Dramatic Conversations

By Dedu Ajith-John November 24, 2017
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Can you get lessons in HR through drama? At the SHRM India Annual Conference and Exposition 2017 in New Delhi, Ashish Vidyarthi and Abhijit Bhaduri wowed the audience with a new form of theatre. Their joint session called 'Dramatic Conversations,' was inter-woven with a story and laced with the tenets of HR function.

The duo chose drama as a tool to connect with HR professionals because they believe it explores and expresses human feelings better than any other medium across all cultures.

They delivered the message, 'Creating a Winning Mindset,' through a riveting storytelling performance told through three main characters: Gagan, Gagan's father and Mr. Chawla. They explained that each story, regardless of its genre, has five distinct stages: once upon a time, everyday, one day, because of that, and until finally. Every person's personal and professional story goes through similar stages. Only the time and event change.

Once Upon a Time...

Gagan's father is proudly discussing his son Gagan's achievements with his friend, Mr. Chawla. Gagan is pursuing the dreams that his father wanted to achieve for himself – become an engineer, embark on official trips to foreign lands and settle abroad. Gagan belongs to today's generation who is passionate about what they do and works hard to achieve their professional and personal aspirations. So when Gagan's CEO invites him and other management trainees for a dinner in a 5-star hotel, his father is elated. After Gagan returns from dinner, he shares his experience with his father. He says that 5-star food is very expensive and can't beat the simple home-made food in taste.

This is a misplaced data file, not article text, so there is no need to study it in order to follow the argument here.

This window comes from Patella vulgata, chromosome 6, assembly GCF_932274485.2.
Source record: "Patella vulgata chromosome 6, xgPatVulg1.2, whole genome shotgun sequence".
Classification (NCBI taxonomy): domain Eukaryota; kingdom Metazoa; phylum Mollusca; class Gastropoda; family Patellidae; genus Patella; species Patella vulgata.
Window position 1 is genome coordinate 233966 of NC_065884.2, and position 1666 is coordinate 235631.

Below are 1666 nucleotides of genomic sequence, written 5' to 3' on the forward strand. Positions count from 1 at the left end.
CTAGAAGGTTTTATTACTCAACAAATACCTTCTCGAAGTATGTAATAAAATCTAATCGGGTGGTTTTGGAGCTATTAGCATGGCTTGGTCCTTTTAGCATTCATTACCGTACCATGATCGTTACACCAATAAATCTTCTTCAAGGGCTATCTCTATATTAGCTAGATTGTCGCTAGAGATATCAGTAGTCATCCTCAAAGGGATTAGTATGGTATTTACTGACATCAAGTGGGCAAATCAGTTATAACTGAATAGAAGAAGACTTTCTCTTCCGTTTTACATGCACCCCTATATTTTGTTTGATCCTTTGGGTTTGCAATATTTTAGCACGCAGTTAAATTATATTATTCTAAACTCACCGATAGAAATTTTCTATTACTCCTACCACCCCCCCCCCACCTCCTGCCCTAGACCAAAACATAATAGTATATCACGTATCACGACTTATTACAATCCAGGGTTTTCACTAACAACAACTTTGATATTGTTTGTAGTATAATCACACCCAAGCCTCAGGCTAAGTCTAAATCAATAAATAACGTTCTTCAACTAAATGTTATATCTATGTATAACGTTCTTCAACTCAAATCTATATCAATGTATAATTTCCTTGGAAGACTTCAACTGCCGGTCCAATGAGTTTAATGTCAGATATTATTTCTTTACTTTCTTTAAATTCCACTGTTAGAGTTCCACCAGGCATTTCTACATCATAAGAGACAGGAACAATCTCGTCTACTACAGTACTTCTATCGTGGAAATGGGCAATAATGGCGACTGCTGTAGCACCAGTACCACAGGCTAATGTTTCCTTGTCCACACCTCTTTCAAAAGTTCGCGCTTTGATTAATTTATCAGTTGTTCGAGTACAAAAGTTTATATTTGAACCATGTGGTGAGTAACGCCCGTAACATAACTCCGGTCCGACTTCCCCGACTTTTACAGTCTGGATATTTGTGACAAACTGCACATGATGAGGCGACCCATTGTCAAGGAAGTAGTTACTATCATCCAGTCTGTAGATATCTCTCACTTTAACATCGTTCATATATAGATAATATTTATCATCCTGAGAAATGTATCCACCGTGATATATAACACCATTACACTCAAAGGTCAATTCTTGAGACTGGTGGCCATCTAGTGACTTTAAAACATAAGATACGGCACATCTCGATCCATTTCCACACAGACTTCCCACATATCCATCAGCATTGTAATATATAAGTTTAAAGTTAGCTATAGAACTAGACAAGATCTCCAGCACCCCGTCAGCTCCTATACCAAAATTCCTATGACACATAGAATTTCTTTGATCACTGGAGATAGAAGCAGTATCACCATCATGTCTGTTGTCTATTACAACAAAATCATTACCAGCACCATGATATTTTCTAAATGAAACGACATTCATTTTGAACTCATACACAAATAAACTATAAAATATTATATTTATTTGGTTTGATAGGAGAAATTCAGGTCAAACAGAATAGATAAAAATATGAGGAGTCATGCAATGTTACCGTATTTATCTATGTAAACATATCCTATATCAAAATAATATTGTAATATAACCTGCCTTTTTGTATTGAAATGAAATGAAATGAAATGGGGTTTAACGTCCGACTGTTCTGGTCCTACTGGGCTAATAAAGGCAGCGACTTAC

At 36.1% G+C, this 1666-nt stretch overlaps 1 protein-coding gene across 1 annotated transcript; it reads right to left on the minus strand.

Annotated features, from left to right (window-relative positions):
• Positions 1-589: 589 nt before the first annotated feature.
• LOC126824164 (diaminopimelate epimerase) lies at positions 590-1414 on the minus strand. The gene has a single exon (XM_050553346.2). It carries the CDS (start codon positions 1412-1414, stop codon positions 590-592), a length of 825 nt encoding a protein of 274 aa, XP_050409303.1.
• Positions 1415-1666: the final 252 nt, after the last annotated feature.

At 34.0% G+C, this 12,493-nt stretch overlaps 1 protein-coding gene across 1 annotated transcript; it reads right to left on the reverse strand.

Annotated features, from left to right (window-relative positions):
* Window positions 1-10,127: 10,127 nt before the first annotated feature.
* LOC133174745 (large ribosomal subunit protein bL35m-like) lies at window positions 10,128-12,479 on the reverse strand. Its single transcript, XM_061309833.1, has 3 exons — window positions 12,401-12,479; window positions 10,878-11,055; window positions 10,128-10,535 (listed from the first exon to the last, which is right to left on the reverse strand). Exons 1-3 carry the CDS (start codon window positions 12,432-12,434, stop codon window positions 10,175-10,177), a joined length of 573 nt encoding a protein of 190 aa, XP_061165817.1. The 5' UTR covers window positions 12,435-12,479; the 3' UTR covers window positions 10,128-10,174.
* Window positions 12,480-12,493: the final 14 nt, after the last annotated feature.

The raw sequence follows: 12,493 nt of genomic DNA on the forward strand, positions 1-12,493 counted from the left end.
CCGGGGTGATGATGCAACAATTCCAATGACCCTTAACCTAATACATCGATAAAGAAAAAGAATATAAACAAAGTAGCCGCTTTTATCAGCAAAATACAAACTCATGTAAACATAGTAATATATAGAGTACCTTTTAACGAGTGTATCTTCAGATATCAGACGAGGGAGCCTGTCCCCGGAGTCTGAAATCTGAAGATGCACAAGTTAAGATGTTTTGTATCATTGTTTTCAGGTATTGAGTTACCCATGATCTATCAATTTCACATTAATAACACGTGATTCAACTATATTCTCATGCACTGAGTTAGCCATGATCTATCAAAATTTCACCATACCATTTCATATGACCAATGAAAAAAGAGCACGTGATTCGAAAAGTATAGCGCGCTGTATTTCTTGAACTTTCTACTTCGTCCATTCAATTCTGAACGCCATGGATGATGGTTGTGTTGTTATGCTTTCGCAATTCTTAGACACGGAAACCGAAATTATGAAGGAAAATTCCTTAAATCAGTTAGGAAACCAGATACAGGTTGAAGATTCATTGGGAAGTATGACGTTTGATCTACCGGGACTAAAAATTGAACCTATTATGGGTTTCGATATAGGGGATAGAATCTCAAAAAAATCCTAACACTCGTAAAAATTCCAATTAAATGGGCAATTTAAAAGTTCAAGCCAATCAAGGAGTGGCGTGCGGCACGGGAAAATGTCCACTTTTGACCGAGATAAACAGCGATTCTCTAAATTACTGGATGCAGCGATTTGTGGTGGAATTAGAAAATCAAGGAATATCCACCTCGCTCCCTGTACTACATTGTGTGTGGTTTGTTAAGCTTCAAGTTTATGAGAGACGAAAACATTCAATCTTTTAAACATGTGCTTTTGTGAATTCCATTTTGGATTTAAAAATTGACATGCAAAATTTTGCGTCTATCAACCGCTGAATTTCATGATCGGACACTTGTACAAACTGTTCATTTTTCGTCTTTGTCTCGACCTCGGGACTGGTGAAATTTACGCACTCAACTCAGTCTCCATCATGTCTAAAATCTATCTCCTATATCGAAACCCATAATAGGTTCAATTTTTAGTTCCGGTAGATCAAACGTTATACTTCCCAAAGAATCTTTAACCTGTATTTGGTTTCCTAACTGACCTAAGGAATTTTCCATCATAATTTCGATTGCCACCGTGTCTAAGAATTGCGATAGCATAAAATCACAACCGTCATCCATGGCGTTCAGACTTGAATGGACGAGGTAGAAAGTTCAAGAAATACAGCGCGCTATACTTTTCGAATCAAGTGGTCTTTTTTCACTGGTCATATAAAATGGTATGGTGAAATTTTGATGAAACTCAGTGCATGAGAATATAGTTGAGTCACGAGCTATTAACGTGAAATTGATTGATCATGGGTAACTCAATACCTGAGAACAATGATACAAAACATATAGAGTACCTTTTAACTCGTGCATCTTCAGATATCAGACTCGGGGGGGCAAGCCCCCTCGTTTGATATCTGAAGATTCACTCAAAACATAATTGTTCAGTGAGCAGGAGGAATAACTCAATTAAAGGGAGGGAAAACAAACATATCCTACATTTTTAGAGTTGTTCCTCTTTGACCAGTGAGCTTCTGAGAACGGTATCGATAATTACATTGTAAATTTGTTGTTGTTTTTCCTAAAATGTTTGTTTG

Gagan also narrates an important management lesson he learned when he addressed his CEO as 'Sir' – there is no hierarchy in organizations, only merit matters.  Ironically, Gagan doesn't imbibe this lesson in his real life. He wants to attach a tag of 'Executive' in his job title because an 'Officer' is not such an elite position.

Everyday.....

Well, the time flies and Gagan becomes a successful executive. He charges ahead of his peers at the workplace through 'First Mover Advantage' and 'Exploiting Every Opportunity' he gets. As his father had dreamt, he settles in the U.S. for a high-flying career. He even marries an American and fathers a son.